Savannah, Georgia is as nice as its name. A southern coastal city of Goldilocks size featuring antebellum architecture, a charming and walkable downtown, a deep water port, and a forward-looking business community, it was attractive enough to lure what will be the keystone electric vehicle manufacturing facility for the world’s third-largest automaker by volume: Hyundai Motor Group (HMG).
Drive along the Jim Gillis Historic Savannah Parkway (I-16) about 25 miles outside of town and you’ll notice a significant stretch of the ubiquitous slash and loblolly pine forest has been cleared from the south side of the road to create an impressively large construction site. It is so massive you’ll see an array of earth-moving equipment, cranes, and the skeletal beginnings of a number of buildings for a good sixty seconds as you speed along the East-West corridor.
This is the future location of the Hyundai Motor Group Metaplant America (HMGMA): a 2,923-acre complex where the Korean company and its partners will invest $5.5 billion to build electric vehicles, along with batteries and powertrain components to power them.
It’s just one of a number of EV manufacturing plants and battery factories being constructed in North America right now, as forward-thinking automakers take steps to stay competitive in a market where domestic production is being incentivized at a previously unknown scale via the Inflation Reduction Act.
We’ve already told you about the decision to build there and some of the partners involved in the project, but those previous posts, written from a birds-eye view, only tell part of the story. InsideEVs was invited to Savannah by HMG to learn more about the plant at ground level. For good measure, they also threw in a Hyundai Ioniq 6 drive program.
That streamlined sedan is the latest in a number of models based on the E-GMP platform coming to populate the vehicle lineups of the Hyundai, Kia, and Genesis brands. The Ioniq 6 itself has garnered a number of awards for automotive excellence and highlights a conumdrum for the company.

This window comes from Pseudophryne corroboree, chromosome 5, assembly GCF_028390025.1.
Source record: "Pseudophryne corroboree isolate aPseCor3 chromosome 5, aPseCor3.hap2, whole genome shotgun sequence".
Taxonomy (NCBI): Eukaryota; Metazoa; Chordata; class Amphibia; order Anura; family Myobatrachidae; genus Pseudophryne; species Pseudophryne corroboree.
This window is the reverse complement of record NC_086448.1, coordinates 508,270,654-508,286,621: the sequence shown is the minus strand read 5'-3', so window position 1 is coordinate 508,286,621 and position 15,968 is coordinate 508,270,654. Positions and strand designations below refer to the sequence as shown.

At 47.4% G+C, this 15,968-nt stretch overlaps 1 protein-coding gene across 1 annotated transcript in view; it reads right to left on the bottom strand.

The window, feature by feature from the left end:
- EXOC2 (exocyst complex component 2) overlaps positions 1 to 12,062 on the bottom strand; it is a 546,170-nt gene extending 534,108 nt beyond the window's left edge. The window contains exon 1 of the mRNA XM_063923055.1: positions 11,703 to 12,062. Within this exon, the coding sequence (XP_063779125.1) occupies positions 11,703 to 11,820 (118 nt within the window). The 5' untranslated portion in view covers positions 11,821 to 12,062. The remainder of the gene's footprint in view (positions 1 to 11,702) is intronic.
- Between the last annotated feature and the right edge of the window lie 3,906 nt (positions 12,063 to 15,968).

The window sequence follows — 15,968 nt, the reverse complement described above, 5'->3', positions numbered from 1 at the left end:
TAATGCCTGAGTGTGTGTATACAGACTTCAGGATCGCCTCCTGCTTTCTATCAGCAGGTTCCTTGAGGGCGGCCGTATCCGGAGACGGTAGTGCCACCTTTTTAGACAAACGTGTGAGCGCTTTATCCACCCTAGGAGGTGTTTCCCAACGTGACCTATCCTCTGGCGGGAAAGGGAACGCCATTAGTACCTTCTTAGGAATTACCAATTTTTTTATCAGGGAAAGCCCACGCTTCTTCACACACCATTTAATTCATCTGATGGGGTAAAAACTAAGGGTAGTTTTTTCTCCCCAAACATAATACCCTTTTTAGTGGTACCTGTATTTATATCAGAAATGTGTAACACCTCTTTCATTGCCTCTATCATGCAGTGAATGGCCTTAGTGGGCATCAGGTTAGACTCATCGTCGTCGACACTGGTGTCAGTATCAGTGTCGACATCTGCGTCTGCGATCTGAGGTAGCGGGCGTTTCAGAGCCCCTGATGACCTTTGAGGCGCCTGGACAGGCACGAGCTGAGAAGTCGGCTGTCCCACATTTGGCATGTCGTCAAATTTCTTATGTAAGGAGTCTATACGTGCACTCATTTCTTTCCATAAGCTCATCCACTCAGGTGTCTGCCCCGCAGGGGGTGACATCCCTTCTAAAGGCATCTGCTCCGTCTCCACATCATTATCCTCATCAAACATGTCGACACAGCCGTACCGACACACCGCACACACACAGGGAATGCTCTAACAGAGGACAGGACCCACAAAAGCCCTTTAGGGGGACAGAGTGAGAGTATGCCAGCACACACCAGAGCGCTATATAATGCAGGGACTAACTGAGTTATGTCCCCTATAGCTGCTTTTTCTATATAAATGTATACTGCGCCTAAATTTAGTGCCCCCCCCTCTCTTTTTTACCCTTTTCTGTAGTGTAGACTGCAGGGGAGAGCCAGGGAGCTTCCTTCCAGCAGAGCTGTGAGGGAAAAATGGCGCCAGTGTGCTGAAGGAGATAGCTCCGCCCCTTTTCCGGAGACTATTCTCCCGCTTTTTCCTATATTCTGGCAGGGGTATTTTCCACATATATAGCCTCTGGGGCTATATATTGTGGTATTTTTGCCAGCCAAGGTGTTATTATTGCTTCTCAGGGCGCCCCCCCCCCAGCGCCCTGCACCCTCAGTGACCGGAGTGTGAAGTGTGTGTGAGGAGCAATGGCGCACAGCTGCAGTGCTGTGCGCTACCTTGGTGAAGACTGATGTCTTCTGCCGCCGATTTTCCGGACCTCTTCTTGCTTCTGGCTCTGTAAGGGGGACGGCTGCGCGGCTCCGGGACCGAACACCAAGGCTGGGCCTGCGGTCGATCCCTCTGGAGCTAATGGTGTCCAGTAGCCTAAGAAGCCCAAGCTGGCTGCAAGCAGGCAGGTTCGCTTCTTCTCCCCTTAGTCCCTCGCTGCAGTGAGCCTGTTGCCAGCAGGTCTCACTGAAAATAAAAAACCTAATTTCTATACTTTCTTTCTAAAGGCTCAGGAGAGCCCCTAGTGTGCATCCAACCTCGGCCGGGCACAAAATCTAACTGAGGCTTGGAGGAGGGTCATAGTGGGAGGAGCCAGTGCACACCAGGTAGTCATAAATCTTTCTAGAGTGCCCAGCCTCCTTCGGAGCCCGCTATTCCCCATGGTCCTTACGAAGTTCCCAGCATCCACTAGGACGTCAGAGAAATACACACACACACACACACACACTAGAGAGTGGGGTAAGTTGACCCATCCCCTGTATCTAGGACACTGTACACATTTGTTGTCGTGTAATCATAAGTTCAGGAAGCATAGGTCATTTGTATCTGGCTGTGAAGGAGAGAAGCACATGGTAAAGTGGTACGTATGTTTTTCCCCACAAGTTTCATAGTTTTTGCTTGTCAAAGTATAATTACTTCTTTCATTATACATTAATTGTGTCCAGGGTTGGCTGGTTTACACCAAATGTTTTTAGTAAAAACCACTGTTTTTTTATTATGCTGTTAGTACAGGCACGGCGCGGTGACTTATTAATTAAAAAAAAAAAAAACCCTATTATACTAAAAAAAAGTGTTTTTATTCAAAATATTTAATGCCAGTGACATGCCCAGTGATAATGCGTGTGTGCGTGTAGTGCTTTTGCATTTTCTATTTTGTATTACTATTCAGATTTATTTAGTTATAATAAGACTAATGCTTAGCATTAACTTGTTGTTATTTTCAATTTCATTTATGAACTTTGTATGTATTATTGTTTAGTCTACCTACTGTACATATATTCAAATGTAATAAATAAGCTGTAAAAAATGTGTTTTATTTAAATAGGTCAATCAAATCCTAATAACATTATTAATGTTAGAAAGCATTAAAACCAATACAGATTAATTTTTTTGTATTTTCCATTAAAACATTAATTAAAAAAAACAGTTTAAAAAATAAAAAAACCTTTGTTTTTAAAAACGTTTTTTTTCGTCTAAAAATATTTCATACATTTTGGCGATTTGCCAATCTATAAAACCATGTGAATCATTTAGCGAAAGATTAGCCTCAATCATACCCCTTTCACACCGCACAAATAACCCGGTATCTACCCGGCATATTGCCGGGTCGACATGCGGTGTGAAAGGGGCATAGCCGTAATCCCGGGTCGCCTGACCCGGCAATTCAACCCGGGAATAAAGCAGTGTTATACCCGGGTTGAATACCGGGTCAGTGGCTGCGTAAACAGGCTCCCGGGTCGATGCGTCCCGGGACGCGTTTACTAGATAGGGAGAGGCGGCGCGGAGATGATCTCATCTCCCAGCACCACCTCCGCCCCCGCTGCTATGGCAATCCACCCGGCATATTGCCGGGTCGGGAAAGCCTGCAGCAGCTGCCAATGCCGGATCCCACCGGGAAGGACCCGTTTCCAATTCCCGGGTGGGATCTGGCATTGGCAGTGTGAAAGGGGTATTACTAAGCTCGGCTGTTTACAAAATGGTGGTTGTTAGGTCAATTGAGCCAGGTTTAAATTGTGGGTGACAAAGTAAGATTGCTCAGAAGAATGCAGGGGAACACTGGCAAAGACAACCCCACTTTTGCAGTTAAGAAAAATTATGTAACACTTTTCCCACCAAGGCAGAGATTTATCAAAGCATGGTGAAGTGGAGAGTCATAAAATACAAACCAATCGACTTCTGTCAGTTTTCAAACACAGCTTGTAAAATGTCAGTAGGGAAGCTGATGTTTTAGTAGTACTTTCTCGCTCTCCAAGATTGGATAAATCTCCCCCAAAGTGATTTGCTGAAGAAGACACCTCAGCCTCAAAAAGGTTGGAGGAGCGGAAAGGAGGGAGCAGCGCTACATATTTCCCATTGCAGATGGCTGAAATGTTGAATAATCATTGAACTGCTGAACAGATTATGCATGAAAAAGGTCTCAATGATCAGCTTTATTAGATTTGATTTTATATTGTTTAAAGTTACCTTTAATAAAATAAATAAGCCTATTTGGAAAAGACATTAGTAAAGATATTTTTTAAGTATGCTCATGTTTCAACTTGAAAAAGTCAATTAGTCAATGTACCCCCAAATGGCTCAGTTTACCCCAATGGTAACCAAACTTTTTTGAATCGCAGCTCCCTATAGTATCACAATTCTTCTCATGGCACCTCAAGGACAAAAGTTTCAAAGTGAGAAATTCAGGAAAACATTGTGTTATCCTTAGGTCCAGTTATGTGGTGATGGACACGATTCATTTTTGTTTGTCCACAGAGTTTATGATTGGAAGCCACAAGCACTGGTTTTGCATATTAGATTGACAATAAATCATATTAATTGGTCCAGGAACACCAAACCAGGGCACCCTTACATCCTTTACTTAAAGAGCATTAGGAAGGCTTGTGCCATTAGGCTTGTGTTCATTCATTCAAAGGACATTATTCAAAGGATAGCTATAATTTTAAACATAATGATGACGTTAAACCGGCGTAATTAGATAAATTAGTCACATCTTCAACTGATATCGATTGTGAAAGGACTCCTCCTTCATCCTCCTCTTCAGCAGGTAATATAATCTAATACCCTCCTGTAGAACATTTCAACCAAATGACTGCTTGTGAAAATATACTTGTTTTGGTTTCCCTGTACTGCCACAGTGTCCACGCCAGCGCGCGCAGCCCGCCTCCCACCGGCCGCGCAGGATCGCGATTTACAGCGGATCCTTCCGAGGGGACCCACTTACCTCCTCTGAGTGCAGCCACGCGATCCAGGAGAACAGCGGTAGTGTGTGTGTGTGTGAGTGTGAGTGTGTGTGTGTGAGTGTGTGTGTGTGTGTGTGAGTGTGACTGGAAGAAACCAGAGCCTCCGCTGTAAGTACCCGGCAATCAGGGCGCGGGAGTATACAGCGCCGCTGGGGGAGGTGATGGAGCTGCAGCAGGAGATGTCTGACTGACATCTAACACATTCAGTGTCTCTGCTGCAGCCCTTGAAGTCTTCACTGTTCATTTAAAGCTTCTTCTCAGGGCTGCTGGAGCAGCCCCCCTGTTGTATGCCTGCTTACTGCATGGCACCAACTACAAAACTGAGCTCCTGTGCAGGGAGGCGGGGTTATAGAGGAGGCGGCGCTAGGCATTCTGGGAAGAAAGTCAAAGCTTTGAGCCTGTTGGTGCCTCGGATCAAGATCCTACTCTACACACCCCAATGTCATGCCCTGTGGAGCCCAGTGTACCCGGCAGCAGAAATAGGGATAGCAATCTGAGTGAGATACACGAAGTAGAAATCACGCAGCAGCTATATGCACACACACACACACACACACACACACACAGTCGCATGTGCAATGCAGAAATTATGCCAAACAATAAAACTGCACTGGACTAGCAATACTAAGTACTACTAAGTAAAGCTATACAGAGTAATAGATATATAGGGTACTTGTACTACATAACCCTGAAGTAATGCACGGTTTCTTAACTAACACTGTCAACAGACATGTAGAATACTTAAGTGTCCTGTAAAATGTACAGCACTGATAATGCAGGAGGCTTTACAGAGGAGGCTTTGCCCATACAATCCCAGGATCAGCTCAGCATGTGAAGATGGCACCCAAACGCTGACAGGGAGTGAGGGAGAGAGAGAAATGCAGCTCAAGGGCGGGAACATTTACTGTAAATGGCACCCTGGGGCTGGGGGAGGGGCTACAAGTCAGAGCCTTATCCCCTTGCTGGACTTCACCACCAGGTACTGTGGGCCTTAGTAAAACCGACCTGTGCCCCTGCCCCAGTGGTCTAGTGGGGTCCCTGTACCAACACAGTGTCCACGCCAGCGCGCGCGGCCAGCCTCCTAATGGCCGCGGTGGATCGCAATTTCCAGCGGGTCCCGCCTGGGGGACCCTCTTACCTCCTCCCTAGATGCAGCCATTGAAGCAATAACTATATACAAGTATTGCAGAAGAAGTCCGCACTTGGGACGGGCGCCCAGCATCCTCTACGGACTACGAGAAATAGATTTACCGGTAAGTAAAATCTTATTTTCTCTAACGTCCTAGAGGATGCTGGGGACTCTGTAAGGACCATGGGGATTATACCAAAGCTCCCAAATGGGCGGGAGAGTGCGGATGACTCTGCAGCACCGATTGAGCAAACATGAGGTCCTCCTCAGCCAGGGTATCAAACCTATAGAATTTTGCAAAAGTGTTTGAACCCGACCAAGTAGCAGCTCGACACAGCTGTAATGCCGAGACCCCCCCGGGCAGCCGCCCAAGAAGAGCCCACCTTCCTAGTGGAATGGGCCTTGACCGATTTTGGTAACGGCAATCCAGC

With practically every automaker in the world trying to engineer a better EV, Hyundai Group has set itself apart from the competition in terms of powertrain, vehicle dynamics, and styling. They’ve engineered some of the most compelling vehicles on the market but it still hasn’t been smooth sailing for the company.
Originally, the big problem was mostly about supply – there just weren’t a lot of these E-GMP-based vehicles to meet demand. Now, with the introduction of the $7,500 IRA tax credit for domestically produced vehicles, the issue is matching the value of offerings from the elephant-EV-maker-in-the-room, Tesla, whose customers can take advantage of the credit. As it stands, some Hyundai Group brand buyers can only realize the incentive through a leasing loophole.
That’s where the Metaplant comes in. In its initial phase, it will be able to produce 300,000 vehicles a year, increasing to 500,000 if the market warrants expansion and its on-site battery facility will add to its domestication of cell supply. The automaker hasn’t said which vehicles will be produced there, but it’s very possible that staging a Hyundai Ioniq 6 drive program during the media event was a hint. It was also intimated that models from all three Hyundai Group’s brands might be made at the site.
Gallery: Hyundai Motors Group Metaplant America planning and development
With the pressure to produce a supply of vehicles in North America, comes the need for speed, and this project is coming together seemingly very fast. Agreements between Hyundai Group and local authorities were signed in May of 2021, site clearing began in August with construction kicking off in January of 2023. The buildings should be completed this autumn, when manufacturing machinery will then be installed. Initial production is planned for April of 2024, ramping up to full production in 2025. By any standard, that is fast!
Hyundai Motor Group deserves some credit for this speed – at the time of this writing, the project is actually ahead of its ambitious schedule – but their work was only possible because of the vision and work put in by the Savannah Harbor-Interstate 16 Corridor Joint Development Authority (Savannah JDA). Remember that mention of a forward-looking business community?
Originally, the Savannah JDA took a leap of faith and purchased this and other plots of land for supporting businesses almost a decade ago, when it had no tenants or even prospects. The proximity to a port and rail lines, ample electricity generation, a talent pool for the expected 8,100 eventual workforce, and a city nice enough to attract more top talent are all important factors that led to this site being chosen from eighteen original contenders.
But though this “Metaplant” will be a key facility for HMG electric vehicle production, the company is also moving forward on bringing EV and battery production at other locations around North America.
The Genesis Electrified GV70 is now being built at HMG’s plant in Montgomery, Alabama. The Kia EV9 will soon enter production at Kia’s assembly plant in West Point, Georgia, and it seems very plausible that the Hyundai Ioniq 7 will join it there. HMG and battery maker SK On have formed a joint venture to build a 35-GWh battery plant in Bartow County, Georgia north of Atlanta. South of the US border, Kia has also confirmed it will manufacture two electric models at its factory in the state of Nuevo Leon, Mexico.
With almost every automaker with showrooms in the US scrambling to adjust to the new push for the domestication of electric vehicle production, Hyundai is showing it is committed to the North American market in a big way, starting with Metaplant America.
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